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Posted: November 24th, 2022

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PRIMER FOR CRITIQUING SECTIONS OF A RESEARCH ARTICLE
Purpose of An Article Critique

The purpose of an article critique is to provide your critical analysis. An article appraisal is composed of
identifying the strengths and weaknesses of the article and (in your opinion) implications of the article’s
strengths and weaknesses. Identifying what the authors did or did not do well without discussing the
implications of the article’s strengths and weaknesses limits the article critique to an article summary. An article
critique discusses an author’s strengths, weaknesses, and implications.

The items below enumerate minimum or critical elements that should be evident in each section of an article.
Use the items below to identify what the authors did or did not do well and use the individual items to discuss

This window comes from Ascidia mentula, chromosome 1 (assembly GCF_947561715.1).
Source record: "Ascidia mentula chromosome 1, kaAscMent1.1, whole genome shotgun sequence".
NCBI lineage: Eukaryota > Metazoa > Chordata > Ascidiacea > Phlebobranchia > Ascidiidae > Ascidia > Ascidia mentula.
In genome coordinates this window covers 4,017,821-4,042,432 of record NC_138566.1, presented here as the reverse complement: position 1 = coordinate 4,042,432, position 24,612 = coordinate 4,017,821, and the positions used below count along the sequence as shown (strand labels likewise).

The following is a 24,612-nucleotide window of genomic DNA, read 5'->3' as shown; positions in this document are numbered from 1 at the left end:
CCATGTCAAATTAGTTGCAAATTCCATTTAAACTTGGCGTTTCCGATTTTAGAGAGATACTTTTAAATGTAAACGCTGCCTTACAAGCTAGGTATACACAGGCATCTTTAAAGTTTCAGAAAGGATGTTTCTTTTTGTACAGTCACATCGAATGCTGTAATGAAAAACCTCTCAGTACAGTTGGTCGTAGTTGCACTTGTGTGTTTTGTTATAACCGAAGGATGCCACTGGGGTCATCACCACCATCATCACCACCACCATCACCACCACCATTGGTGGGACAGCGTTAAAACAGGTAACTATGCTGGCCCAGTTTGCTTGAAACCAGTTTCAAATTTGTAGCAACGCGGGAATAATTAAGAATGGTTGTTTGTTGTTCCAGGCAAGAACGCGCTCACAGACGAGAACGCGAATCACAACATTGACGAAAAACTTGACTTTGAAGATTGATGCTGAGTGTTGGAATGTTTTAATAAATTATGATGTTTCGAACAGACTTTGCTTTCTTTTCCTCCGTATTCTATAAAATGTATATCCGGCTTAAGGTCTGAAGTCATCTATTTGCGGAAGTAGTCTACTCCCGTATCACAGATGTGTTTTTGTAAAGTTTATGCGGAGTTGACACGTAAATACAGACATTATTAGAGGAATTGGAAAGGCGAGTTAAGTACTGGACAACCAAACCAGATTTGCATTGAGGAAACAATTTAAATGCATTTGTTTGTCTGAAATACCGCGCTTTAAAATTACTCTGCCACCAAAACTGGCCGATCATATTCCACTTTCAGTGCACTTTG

the implications of the article’s strengths or weaknesses—this supports the rating justification. Similarly,
providing ways in which the authors could have revised or enhanced the article’s clarity and readability are
ways to support and strengthen the critique and rating justification.

The Primer

Items outlined below cover key elements to consider in each section of a research article when critiquing
(appraising) those respective sections. For critique assignments, use the Likert scale rating to assign a rating
based on key elements that were or were not covered and level of clarity and quality in your respective article or
sections of an article.

0 = poor; 1 = below average; 2 = average; 3 = above average ; 4 = excellent

ARTICLE TITLE

• Makes sense standing alone
• Includes the study population and study variables (independent and dependent variables—the reader
should be able to decipher the respective variables without reading the abstract)
• Avoids being cutesy, avoids posing rhetorical questions, and avoids jargon

ABSTRACT

A reminder that the abstract should contain enough information for the reader to know the following without
reading the full-text article: the purpose of the study (and independent and dependent variables if the purpose of